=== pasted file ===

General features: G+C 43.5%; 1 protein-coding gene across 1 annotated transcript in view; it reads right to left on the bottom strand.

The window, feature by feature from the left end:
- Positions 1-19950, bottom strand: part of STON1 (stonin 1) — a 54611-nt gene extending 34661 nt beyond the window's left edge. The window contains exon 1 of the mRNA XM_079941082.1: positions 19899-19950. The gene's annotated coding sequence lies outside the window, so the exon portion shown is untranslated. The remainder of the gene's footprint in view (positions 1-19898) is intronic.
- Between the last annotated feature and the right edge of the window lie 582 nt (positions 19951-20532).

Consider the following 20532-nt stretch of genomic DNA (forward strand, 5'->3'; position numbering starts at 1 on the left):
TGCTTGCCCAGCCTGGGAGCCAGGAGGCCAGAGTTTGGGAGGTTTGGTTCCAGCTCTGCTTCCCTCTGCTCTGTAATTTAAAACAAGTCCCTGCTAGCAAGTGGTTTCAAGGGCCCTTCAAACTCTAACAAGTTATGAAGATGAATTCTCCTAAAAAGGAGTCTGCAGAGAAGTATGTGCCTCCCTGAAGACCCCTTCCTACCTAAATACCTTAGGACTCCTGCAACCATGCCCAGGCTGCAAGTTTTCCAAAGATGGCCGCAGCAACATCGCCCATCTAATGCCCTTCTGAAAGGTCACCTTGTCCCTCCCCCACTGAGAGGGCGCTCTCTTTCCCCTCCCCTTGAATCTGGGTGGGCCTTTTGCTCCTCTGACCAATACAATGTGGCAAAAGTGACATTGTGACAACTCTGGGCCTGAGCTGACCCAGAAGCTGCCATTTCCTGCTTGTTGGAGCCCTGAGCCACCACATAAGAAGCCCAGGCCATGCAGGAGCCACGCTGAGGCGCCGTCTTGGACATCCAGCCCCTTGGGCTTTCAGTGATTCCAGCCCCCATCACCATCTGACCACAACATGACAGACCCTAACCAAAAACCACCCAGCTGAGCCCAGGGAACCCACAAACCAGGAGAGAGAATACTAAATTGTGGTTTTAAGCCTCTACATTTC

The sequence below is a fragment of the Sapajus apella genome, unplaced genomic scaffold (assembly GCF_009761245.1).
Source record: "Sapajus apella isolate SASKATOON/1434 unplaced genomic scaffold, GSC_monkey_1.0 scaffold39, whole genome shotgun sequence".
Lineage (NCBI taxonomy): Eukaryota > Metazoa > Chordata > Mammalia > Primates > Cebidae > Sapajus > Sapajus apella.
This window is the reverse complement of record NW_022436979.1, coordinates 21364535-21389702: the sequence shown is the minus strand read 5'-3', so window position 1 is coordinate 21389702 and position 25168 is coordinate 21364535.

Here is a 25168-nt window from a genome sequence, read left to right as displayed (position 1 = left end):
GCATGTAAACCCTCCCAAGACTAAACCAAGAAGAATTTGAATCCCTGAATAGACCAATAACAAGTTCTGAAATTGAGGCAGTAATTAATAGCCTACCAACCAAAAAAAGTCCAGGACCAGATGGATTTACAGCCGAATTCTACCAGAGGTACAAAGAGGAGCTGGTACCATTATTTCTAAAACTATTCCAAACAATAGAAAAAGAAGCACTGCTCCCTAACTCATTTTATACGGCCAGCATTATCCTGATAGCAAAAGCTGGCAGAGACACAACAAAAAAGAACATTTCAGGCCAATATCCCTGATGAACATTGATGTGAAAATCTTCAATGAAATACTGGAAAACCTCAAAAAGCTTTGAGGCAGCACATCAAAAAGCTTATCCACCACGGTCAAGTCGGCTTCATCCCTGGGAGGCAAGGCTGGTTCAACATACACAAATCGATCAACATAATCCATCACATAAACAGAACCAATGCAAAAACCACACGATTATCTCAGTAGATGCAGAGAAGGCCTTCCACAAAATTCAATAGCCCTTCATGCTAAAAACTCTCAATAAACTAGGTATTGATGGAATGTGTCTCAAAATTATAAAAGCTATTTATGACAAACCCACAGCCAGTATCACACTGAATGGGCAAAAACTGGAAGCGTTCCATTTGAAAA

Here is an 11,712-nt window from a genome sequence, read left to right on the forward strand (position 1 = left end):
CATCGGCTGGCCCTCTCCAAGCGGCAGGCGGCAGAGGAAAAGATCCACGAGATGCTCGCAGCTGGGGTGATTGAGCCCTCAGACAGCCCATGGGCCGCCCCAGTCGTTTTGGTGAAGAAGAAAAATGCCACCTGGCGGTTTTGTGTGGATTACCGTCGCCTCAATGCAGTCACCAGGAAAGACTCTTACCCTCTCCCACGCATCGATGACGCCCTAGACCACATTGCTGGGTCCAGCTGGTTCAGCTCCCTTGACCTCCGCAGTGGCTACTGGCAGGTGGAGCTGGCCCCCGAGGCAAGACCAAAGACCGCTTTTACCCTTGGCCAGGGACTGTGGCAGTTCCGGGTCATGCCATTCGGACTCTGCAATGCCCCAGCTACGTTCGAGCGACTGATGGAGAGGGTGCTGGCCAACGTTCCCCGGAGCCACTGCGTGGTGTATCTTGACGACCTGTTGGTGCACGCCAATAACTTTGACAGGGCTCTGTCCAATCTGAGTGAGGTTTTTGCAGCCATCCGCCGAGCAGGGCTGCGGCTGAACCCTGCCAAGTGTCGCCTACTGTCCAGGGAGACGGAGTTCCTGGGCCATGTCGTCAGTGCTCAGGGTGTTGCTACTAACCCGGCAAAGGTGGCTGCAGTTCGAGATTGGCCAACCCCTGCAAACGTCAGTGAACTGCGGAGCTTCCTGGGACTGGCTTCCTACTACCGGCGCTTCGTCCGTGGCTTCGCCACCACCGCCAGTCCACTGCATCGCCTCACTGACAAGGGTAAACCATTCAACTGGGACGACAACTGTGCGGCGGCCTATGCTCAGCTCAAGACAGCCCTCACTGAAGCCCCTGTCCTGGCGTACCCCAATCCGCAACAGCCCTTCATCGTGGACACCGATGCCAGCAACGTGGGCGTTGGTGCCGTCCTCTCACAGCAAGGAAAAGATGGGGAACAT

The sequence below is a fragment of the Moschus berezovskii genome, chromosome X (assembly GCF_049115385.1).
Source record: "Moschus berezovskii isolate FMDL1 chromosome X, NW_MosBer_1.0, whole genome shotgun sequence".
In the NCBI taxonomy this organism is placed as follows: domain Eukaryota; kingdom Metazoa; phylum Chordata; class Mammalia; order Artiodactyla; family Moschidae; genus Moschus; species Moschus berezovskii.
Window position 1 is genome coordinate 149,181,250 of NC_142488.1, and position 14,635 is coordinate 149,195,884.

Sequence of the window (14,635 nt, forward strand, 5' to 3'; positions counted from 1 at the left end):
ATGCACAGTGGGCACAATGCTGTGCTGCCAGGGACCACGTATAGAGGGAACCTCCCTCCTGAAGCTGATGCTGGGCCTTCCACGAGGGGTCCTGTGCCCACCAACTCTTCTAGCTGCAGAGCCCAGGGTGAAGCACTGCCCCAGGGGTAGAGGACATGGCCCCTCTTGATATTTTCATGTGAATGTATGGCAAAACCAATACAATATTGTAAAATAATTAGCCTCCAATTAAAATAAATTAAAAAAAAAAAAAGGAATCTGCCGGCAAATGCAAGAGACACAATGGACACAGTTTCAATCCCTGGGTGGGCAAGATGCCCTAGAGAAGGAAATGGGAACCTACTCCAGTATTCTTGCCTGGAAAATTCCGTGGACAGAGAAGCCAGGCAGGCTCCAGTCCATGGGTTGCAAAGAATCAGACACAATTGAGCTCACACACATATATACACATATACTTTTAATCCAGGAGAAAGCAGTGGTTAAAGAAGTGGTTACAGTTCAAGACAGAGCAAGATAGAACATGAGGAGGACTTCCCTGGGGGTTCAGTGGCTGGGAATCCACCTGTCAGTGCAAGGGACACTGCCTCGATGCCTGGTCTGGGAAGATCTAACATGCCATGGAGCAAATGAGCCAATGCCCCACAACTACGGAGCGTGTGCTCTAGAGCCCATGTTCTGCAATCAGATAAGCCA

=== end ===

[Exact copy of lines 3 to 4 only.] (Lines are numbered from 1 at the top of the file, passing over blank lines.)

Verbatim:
- Positions 1-19950, bottom strand: part of STON1 (stonin 1) — a 54611-nt gene extending 34661 nt beyond the window's left edge. The window contains exon 1 of the mRNA XM_079941082.1: positions 19899-19950. The gene's annotated coding sequence lies outside the window, so the exon portion shown is untranslated. The remainder of the gene's footprint in view (positions 1-19898) is intronic.
- Between the last annotated feature and the right edge of the window lie 582 nt (positions 19951-20532).